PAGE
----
7. Building permit hasn’t been approved but includes demolition of the carport, demolition of all interior finishes and complete renovation with expansion and excavation. Doesn’t read like the plan is to preserve.

    1. “demolition of all interior finishes” — destroying historic architecture, one irreplaceable property at a time. The sad part is that you only get one chance at preserving things. It’s a little too late once you tear it out and put in IKEA style interiors.

  8. This place looks awful, just Zynga’s HQ in SoMa. Overdone and dark. That fireplace does look cool but SO impractical.

  9. Look at the exterior of the house. What happened to the concept of the exterior and the interior “matching”? Some historical organization ought to appeal those permits.

  10. This is a wonderful house, and many people would be happy to preserve the interior architecture. The question is whether it can be sold to a user who loves old houses, or whether it will go to a flipper with no taste who owns stock in a white paint company. Let’s hope the next owner will be someone who has grown up in a house of this vintage and naturally sees the beauty in it — or at least has been to visit enough good old houses to understands the aesthetic.

    Eddy, above, suggests that the wood can be painted, and some day restored when SF tastes catch up to those of the east coast and LA. Taking paint off is expensive (but who cares) and also uncertain in results. We have faced just that problem, and had to paint again, as much as we hated to do it.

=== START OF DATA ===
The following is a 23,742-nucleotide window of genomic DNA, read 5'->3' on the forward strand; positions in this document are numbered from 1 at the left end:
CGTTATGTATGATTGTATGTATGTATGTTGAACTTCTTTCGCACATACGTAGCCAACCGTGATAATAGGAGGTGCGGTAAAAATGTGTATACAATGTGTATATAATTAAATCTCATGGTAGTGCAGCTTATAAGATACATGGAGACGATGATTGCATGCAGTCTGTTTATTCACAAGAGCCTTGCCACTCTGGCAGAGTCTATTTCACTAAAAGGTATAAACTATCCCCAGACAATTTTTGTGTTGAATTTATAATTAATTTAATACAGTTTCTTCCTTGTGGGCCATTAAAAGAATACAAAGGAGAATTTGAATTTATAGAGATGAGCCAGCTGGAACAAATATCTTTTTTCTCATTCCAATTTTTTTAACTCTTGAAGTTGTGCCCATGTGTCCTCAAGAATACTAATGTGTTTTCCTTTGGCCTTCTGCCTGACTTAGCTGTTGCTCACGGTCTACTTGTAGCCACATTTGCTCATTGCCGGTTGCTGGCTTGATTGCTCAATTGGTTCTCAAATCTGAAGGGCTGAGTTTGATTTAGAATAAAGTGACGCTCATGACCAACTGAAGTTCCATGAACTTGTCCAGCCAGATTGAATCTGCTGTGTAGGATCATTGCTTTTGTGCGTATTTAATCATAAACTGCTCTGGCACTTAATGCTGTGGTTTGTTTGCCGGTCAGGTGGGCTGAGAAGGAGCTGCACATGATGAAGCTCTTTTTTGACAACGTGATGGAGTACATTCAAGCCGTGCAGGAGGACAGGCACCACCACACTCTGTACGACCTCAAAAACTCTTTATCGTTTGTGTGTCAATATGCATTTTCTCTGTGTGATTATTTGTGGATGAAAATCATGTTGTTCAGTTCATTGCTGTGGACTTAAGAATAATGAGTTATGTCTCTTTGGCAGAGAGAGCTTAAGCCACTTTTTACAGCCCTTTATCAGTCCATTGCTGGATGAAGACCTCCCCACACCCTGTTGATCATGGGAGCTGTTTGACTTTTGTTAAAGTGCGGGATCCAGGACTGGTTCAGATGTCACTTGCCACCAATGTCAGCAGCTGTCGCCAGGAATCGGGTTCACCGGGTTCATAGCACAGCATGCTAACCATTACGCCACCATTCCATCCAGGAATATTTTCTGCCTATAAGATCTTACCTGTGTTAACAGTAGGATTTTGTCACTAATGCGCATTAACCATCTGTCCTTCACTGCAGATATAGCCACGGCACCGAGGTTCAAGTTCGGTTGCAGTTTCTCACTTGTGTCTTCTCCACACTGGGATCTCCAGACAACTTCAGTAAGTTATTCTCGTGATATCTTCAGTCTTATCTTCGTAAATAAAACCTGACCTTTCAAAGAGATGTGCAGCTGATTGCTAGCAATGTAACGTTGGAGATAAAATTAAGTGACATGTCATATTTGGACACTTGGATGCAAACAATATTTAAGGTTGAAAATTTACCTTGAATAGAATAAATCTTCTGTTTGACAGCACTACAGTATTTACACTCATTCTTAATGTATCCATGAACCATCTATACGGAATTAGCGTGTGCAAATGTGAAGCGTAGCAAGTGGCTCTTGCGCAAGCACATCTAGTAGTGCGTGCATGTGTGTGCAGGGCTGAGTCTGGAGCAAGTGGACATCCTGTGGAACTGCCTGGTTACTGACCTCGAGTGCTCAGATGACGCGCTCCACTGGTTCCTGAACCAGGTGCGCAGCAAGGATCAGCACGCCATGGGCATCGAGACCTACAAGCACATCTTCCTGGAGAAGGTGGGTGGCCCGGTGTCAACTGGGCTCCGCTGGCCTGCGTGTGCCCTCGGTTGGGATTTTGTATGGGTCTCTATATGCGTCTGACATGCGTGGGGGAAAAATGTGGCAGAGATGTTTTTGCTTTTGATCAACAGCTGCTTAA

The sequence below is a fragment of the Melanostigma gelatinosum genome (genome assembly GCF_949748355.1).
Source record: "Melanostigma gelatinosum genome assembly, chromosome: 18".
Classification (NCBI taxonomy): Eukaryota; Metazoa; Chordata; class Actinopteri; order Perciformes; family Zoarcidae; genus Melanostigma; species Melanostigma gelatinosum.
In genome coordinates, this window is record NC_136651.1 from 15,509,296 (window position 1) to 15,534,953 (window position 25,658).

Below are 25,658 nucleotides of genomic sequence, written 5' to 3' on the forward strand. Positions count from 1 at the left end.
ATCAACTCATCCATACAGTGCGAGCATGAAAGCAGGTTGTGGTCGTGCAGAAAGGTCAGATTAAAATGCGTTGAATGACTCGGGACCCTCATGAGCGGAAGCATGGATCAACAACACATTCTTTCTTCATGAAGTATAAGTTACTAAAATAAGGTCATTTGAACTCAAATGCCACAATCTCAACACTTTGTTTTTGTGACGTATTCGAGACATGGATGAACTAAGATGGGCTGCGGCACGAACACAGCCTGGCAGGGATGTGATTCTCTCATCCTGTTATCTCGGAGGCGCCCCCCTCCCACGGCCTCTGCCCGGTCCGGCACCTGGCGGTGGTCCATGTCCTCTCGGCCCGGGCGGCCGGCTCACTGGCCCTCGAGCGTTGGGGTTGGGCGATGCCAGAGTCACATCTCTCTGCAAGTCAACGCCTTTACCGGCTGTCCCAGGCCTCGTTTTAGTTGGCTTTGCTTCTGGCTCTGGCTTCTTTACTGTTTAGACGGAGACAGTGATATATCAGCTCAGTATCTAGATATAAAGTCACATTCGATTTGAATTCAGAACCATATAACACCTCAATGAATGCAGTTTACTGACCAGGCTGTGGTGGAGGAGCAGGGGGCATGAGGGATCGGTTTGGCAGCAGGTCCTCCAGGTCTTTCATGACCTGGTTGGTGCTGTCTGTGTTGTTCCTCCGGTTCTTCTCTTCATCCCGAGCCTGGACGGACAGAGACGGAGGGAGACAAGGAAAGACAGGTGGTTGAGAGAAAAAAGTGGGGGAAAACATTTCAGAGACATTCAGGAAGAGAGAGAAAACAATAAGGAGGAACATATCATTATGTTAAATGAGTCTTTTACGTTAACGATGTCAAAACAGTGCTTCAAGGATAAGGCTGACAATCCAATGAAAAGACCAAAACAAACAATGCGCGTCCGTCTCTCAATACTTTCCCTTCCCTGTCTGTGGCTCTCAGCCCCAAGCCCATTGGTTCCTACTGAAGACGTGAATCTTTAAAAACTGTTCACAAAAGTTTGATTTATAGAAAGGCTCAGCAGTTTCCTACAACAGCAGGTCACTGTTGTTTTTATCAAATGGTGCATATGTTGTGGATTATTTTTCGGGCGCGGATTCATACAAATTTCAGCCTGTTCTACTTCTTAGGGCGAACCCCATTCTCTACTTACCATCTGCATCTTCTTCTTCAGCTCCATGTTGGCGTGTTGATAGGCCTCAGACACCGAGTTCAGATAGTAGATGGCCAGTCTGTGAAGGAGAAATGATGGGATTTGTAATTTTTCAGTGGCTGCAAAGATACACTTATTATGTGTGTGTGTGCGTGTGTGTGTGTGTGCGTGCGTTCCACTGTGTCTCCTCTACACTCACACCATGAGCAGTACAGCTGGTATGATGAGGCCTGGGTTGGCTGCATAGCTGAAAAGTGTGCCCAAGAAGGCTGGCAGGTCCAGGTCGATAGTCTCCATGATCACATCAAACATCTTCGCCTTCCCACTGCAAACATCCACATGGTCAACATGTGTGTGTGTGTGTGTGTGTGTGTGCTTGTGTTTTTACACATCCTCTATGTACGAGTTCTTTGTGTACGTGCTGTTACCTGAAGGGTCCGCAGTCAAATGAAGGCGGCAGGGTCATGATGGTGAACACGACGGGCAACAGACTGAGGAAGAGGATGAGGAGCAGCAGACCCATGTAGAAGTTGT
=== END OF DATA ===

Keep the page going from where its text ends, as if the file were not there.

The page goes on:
A poster on another thread suggested that the number of destroyed great SF interiors is proportionately small. In fact, there are relatively few interiors of this quality, and the loss of this conspicuous one, in one of the best locations, will be a real loss to SF.

    By the way, does anyone know what they are planning for the house on Jackson facing Alta Plaza that was until recently the consular residence of France? They are taking off the exterior of the front, and I fear they are doing similar destruction to the interior.

  11. Conifer – how will this be a “loss” when you will never see the inside of this house? Someone’s interior design choice will not effect you…actually I take that back given the hypothetical of such clearly already has. You sound balanced. Feel free to post pictures of your home for us all to see. Show us how you do it better without using white paint…and yes the French consulate interior has already been gutted to the studs inside. It needed it. A lot deferred maintenance and an inefficient floor plan that did not lend to today’s needs…I know what your thinking – how selfish of them.

  12. This is the second house to our knowledge that Pincus bought and never moved into.

    It never received much press but the sale of the former French consulate was highly suspicious in terms of how it was managed. Property hits the market, goes into escrow and closes without a single showing and no real marketing. Buyer was very fortunate on that one.

  13. The French consular residence was known to be for sale. The Consul General told me over a year before that it would be sold, as part of a general policy of his government to reduce the number of residences worldwide. I told him it was a mistake: France should have great houses for her consuls, befitting the Republique!

    This was a terrrifc house, which should have been preserved when updated. The modern monstrosity it will become will produce a profit for the flipper, but diminish the depth of architectural history of SF.

    Did you see the article in NYT yesterday about a new “prewar” apartment building going up on East End Avenue, to a classical design of Robert AM Stern? How come we do not have that here? We get destruction, and white shoeboxes, but other places value their history to the point of creating updated versions.

  14. Unfortunately, I don’t have access to the French Consul General. I called the listing agent on the day it was listed and asked for a tour and disclosure packet and was told it was too late. House sold for at least $5M too little.

  15. Eddy is right. The sale price was way too low. But a lot of SF people knew it was going to be sold, just not when it would happen.